It was spring but the cold of winter was still in the air and at first glance it looked like they were bundled up nicely. Upon closer inspection, their clearly worn-out hand-me-down coats were too big for them . One had an “ISAF” logo on it, the symbol of the International Security Assistance Force led by the Americans. I hoped that was the only way the war would touch him.
The coats didn’t help keep their legs or feet warm, though, and what I hadn’t noticed right away was that their pants were thin, like pajama pants, and they wore sandals. One wore thin socks that were too big. The other wore no socks. They were both shivering while they chatted with me. I felt quite guilty with my feet snug in my warm socks and boots.
They were in a good mood nonetheless. They talked me out of the only money I had—a couple of Euro coins, but I made them promise to share whatever they bought with it, insisting it include new shoes. After ascertaining that I really didn’t have more money to give, Jawid, in the ISAF coat, very secretly revealed something to me. He had three American dollars hidden away. He showed them off, giving me an exaggerated wink and nod. He was rich! I asked him how he acquired such a bounty. As it turned out the Afghan soldiers on the hill had given him the dollars.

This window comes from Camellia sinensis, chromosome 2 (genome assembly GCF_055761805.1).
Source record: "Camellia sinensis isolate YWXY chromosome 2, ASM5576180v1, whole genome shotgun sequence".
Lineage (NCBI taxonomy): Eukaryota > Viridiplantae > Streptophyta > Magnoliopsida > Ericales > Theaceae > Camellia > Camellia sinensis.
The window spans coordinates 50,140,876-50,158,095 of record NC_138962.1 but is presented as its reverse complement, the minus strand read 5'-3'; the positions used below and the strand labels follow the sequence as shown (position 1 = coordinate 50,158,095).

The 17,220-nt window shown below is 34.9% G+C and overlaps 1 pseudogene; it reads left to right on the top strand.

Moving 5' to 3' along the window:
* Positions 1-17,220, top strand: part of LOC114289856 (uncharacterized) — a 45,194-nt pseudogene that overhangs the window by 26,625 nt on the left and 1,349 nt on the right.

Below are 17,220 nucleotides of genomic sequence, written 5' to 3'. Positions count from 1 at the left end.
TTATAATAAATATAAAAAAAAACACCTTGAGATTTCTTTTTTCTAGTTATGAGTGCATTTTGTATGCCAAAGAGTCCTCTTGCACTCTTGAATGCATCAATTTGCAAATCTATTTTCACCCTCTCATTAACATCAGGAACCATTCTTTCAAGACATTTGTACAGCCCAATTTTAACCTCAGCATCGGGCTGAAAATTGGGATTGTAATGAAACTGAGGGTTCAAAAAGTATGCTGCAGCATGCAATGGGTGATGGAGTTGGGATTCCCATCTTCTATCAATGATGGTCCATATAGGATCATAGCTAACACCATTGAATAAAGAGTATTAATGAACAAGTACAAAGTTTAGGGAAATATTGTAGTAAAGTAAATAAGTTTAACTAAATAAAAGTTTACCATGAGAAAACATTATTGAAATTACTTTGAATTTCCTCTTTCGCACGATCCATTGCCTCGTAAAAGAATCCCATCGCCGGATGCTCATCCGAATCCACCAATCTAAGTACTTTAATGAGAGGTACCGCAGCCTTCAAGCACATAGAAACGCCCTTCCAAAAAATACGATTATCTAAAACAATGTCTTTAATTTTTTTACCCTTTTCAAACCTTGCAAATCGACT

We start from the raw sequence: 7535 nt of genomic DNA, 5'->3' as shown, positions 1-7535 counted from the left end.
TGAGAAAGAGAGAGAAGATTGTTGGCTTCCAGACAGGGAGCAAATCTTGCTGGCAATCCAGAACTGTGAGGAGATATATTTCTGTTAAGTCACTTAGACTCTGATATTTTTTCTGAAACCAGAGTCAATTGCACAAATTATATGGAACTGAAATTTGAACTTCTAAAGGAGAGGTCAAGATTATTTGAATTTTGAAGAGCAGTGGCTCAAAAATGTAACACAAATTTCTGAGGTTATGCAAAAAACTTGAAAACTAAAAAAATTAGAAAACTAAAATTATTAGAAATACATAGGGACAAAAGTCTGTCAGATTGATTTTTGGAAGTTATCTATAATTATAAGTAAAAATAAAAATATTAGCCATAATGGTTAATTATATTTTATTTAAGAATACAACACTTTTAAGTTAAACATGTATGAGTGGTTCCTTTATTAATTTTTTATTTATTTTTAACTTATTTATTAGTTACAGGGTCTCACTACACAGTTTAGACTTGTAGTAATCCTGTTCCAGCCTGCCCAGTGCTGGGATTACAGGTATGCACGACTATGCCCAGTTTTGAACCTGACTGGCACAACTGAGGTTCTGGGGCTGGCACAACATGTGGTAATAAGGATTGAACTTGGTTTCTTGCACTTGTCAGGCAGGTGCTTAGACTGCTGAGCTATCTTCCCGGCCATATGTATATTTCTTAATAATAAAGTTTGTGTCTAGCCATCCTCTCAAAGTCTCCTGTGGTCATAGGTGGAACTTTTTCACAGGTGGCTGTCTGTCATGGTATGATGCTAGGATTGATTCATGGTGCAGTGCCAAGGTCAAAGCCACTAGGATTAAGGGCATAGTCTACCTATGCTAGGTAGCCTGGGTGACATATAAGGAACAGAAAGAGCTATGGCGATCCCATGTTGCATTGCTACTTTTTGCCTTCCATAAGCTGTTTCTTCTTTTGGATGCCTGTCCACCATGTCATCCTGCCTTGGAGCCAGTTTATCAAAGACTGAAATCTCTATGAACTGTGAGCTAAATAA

There was no demon here.
The kids kept an eye on their goats while we talked and whenever one started to stray they made a strange, loud clicking sound with their mouths that I have never been able to reproduce.
A few hours later I was waiting outside the Presidential Palace with the congressional staffers while the congressmen met with President Karzai. I asked them what they thought about the trip so far and what they were learning. They mentioned that they saw me hanging out with Jawid and Kamshad back at the hill. They seemed more interested in the kids’ stories and their lives than with what the Afghan generals had to say. That seemed entirely right to me. Maybe something about the kids would eventually filter up to the congressmen.